• King Goa Chair

    The instrument maker F.C. Rein created this acoustic throne for King John VI of Portugal (also called King Goa VI). According to the Deafness in Disguise Exhibit, King John VI used the throne from about 1819 until his death in 1826, while ruling from Brazil. The King’s chair was equipped with a large receiving apparatus… Continue Reading

  • Sound the Trumpets

    Curtis’ Dispensary aimed to not only provide treatment for the poor and destitute populations, but also to supply acoustic instruments to those with severe hearing loss irremediable by medical treatments. Curtis was prolific in instrument design; taking into account new theories on sound and his own understanding of the physiology of the ear, he invented… Continue Reading

  • Fitting For Health

    In September, I’ll be in Paris, presenting at what is sure to be an amazing conference. The “Fitting for Health: The Economy of Medical Technology in Europe and its Colonies, 1600-1850,” will be held on 2-3 September at the École normale supérieure and Académie nationale de médecine. Here is the conference description: Is the history… Continue Reading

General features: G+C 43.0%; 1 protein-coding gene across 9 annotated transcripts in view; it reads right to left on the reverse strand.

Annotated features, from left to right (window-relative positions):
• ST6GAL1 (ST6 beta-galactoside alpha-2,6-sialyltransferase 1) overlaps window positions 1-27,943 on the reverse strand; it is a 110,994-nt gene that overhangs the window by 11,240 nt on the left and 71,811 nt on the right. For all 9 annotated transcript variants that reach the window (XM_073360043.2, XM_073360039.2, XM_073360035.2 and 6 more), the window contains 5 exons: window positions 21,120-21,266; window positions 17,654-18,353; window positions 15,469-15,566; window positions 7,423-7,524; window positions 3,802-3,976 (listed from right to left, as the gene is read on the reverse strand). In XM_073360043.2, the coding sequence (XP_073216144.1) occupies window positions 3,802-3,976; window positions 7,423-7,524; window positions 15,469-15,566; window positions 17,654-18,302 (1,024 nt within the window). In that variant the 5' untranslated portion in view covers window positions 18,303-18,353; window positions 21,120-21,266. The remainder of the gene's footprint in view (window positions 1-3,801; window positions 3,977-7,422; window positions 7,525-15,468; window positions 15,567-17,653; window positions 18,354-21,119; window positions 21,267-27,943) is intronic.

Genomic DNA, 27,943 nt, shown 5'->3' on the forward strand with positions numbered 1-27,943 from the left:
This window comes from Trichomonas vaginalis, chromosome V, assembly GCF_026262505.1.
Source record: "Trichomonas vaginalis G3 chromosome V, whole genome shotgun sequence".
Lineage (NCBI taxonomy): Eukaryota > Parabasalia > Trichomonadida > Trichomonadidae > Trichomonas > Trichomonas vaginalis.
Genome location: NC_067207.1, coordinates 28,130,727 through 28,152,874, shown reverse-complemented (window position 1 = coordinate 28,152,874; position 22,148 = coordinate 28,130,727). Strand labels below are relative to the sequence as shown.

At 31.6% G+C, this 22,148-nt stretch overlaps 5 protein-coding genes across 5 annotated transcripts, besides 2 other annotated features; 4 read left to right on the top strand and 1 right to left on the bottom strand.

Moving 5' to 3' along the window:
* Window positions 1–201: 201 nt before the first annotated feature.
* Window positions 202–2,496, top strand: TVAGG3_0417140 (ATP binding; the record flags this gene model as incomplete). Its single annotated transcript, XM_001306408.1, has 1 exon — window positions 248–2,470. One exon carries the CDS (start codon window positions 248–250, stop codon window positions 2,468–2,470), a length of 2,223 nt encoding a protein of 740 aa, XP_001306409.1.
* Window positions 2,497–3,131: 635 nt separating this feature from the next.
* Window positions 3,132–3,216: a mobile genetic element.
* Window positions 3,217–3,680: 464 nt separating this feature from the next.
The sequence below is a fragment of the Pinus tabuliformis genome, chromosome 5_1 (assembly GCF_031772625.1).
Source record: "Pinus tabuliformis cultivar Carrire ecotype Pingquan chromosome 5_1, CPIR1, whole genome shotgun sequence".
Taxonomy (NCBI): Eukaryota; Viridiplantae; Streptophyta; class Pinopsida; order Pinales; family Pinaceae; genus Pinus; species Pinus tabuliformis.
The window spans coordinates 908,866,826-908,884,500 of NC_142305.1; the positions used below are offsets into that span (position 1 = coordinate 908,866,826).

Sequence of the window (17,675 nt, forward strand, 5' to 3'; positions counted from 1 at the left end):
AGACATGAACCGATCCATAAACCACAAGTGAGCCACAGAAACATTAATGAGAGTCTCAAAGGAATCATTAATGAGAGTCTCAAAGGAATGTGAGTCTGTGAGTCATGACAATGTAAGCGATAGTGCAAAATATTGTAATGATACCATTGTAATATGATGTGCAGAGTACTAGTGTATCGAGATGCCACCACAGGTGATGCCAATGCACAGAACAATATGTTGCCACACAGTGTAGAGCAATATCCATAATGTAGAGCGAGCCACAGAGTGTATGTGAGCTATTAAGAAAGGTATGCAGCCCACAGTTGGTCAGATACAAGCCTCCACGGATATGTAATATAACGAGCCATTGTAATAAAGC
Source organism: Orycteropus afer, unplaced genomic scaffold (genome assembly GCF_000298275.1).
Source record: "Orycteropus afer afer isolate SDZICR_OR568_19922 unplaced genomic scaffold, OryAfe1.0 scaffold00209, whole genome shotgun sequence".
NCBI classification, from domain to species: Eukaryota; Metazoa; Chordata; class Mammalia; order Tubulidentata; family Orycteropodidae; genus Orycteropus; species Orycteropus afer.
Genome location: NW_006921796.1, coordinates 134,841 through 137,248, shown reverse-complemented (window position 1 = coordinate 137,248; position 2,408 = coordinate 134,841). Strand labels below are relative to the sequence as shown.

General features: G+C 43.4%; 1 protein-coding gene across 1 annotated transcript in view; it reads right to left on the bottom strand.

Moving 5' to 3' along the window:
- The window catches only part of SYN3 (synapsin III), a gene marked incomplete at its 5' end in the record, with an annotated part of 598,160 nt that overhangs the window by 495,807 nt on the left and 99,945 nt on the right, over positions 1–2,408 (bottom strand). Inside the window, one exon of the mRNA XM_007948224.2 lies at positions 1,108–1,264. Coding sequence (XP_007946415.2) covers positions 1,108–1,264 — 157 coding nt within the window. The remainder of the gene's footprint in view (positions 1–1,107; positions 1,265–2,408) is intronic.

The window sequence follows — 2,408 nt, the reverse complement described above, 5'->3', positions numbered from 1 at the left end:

In this blog post, I want to share one of the projects I’ve been involved with: The University of Toronto Scientific Instruments Collection (UTSIC), a volunteer project at the Institute for the History and Philosophy of Science and Technology, to catalogue, collect, and maintain all of the university’s scientific instruments collection. Several graduate students who… Continue Reading

  • The Cephaloscope

    In a previous post, I outlined how social attitudes determined the acceptance and shaping of instruments, particularly medical instruments. John Harrison Curtis (1778-1856) was another medical practitioner who followed the early nineteenth century trend in aural surgery to introduce new instruments and innovations for improving medical diagnosis and surgical treatment of deafness and ear diseases.… Continue Reading

  • Exploring Instruments: “Deafness in Disguise” Collection

    In 1993, historian A.J. Turner remarked that “[a]though studying instruments as part of science is an old pursuit, writing the history of scientific instruments is new.” Writing on the history of medical instruments is even newer, for since the 1990s, there has been a remarkable explosion of scholarship on the history of medical instrumentation. But… Continue Reading